If you’re looking to get a tattoo in a language you’re unfamiliar with, make sure to do a little bit of research on what you want written and on the language you want it written in, or find someone you trust to help you out. Don’t be another person on the long list of foreign language tattoo fails!
Here at the Language Resource Center, we carry Spot it! for basic Italian. Spot it! is an educational game that features universal images and words. Between any two cards, there is always only one matching pair. These pairs can be two images, two words, or an image and a word. Players can compete to find the matching pair before their opponent or race against the clock, seeing how quickly they can spot the matches themselves. Spot it! is an awesome tool for beginner Italian speakers. The repetition of the words among the cards solidifies word recognition and the pictures support reading comprehension. Saying the words aloud improves speech and trying to find matches quickly strengthens processing speed. Spot it! makes learning basic Italian vocabulary fun and breaks away from tedious memorization techniques. Playing Spot it! will improve your vocabulary and boost your understanding of the words you’re learning in a way lists and index cards can’t!
As a Gettysburg College student, you have access to massive amounts of resources from Musselman Library. Did you know that these resources include THOUSANDS of foreign language movies? These movies (along with many others) can be found on the International Cinema Resource List. The International Cinema Resource List includes various Italian movies and information about them to help students find what they’re looking for. You can search by title (original or translated), genre, year released, language and country. The International Cinema Resource List also includes a link to movies’ IMDb profiles, whether it is available from Musselman Library, and the various other platforms on which each movie can be viewed (YouTube, Netflix, Amazon, etc.).This tool is helpful for Italian speakers of all levels! Using this resource can make learning Italian both fun and challenging and can introduce students to Italian culture. The International Cinema Resource List offers Italian classics such as La vita è bella, Nuova cinema paradiso, and Ladri di Biciclette as well as newer movies such as Miele, La grande bellezza, and Benvenuti al sud. Watching Italian films has helped me improve my listening and pronunciation skills and has given me a better understanding of Italian culture including their food, their relationships, and especially their humor!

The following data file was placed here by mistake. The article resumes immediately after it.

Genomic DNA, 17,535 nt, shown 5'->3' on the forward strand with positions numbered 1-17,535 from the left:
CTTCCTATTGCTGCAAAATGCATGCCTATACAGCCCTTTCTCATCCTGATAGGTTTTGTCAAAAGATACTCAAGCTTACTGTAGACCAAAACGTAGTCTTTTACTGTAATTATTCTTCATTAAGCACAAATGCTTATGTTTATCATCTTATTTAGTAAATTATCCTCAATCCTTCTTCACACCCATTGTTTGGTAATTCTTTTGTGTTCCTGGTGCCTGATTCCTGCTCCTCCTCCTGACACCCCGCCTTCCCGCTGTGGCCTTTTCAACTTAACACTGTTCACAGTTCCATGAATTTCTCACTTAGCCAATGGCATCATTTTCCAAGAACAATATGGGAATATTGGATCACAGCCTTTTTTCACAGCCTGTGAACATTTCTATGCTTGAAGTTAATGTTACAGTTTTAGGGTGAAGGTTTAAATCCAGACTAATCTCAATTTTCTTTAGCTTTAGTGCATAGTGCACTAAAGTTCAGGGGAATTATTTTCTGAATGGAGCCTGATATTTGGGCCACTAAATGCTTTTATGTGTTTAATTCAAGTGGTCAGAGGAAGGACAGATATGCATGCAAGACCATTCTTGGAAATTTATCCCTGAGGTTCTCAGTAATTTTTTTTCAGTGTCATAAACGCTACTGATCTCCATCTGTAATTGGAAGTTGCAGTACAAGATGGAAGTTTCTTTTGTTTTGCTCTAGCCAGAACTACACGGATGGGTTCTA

The new semester has begun, and we are featuring profiles of our multilingual and multi-talented student staff members.
Ciao! I’m Melissa Menna, a sophomore Psychology major and Neuroscience and Italian Studies minor from Long Island, New York. I began studying Italian in middle school as a school requirement, and have loved the language ever since! Studying Italian has taught me so much about where my family comes from and the reasons behind our traditions. I’m planning on studying abroad in Florence, Italy in Fall 2016 and am BEYOND excited to finally get to see all of the incredible art, try all of the delicious food, and walk the beautiful streets of the country I have been studying for years! Someone is going to have to pry me away from all of the pasta, pizza and gelato at the end of the semester! In the future, I hope to study another language at Gettysburg- maybe Portuguese or Japanese- and enrich my education with more international experiences. Along with language study, I’m passionate about bagels, baking, and Birkenstocks.